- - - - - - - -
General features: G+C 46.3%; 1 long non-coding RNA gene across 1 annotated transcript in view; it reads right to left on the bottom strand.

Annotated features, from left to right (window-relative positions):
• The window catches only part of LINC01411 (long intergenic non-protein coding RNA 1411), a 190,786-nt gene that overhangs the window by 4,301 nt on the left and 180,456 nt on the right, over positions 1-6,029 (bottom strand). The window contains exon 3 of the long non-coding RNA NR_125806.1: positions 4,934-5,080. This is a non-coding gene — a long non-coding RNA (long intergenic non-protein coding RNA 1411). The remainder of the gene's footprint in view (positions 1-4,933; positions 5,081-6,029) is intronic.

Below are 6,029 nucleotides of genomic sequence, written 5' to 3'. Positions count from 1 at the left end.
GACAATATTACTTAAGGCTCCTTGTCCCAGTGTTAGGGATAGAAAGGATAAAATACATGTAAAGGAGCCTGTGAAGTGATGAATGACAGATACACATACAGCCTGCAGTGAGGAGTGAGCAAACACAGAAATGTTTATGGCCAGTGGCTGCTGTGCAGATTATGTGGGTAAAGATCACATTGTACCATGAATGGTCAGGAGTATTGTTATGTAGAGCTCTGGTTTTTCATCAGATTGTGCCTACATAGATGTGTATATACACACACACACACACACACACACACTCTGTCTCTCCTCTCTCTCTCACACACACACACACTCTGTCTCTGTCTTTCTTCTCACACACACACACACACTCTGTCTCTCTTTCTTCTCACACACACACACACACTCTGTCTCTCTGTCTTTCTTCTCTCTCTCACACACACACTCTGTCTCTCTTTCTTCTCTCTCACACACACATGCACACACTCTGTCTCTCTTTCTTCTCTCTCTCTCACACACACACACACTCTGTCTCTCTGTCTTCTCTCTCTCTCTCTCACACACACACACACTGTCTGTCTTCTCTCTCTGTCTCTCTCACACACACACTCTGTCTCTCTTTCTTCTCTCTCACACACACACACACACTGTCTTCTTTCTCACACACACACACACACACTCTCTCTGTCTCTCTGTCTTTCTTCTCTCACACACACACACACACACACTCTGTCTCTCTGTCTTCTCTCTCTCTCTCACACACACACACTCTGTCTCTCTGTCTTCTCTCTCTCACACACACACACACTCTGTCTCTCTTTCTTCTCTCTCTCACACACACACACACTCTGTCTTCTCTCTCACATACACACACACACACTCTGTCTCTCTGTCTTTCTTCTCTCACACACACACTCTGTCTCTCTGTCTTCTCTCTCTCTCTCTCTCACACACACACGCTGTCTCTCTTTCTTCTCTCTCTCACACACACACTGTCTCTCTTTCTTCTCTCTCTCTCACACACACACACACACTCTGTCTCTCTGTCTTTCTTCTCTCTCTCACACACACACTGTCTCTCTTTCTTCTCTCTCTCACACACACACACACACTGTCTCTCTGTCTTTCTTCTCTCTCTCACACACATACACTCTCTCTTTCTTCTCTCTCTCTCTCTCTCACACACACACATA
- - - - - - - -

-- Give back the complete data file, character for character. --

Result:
General features: G+C 46.3%; 1 long non-coding RNA gene across 1 annotated transcript in view; it reads right to left on the bottom strand.

Annotated features, from left to right (window-relative positions):
• The window catches only part of LINC01411 (long intergenic non-protein coding RNA 1411), a 190,786-nt gene that overhangs the window by 4,301 nt on the left and 180,456 nt on the right, over positions 1-6,029 (bottom strand). The window contains exon 3 of the long non-coding RNA NR_125806.1: positions 4,934-5,080. This is a non-coding gene — a long non-coding RNA (long intergenic non-protein coding RNA 1411). The remainder of the gene's footprint in view (positions 1-4,933; positions 5,081-6,029) is intronic.

Below are 6,029 nucleotides of genomic sequence, written 5' to 3'. Positions count from 1 at the left end.
GACAATATTACTTAAGGCTCCTTGTCCCAGTGTTAGGGATAGAAAGGATAAAATACATGTAAAGGAGCCTGTGAAGTGATGAATGACAGATACACATACAGCCTGCAGTGAGGAGTGAGCAAACACAGAAATGTTTATGGCCAGTGGCTGCTGTGCAGATTATGTGGGTAAAGATCACATTGTACCATGAATGGTCAGGAGTATTGTTATGTAGAGCTCTGGTTTTTCATCAGATTGTGCCTACATAGATGTGTATATACACACACACACACACACACACACACTCTGTCTCTCCTCTCTCTCTCACACACACACACACTCTGTCTCTGTCTTTCTTCTCACACACACACACACACTCTGTCTCTCTTTCTTCTCACACACACACACACACTCTGTCTCTCTGTCTTTCTTCTCTCTCTCACACACACACTCTGTCTCTCTTTCTTCTCTCTCACACACACATGCACACACTCTGTCTCTCTTTCTTCTCTCTCTCTCACACACACACACACTCTGTCTCTCTGTCTTCTCTCTCTCTCTCTCACACACACACACACTGTCTGTCTTCTCTCTCTGTCTCTCTCACACACACACTCTGTCTCTCTTTCTTCTCTCTCACACACACACACACACTGTCTTCTTTCTCACACACACACACACACACTCTCTCTGTCTCTCTGTCTTTCTTCTCTCACACACACACACACACACACTCTGTCTCTCTGTCTTCTCTCTCTCTCTCACACACACACACTCTGTCTCTCTGTCTTCTCTCTCTCACACACACACACACTCTGTCTCTCTTTCTTCTCTCTCTCACACACACACACACTCTGTCTTCTCTCTCACATACACACACACACACTCTGTCTCTCTGTCTTTCTTCTCTCACACACACACTCTGTCTCTCTGTCTTCTCTCTCTCTCTCTCTCACACACACACGCTGTCTCTCTTTCTTCTCTCTCTCACACACACACTGTCTCTCTTTCTTCTCTCTCTCTCACACACACACACACACTCTGTCTCTCTGTCTTTCTTCTCTCTCTCACACACACACTGTCTCTCTTTCTTCTCTCTCTCACACACACACACACACTGTCTCTCTGTCTTTCTTCTCTCTCTCACACACATACACTCTCTCTTTCTTCTCTCTCTCTCTCTCTCACACACACACATA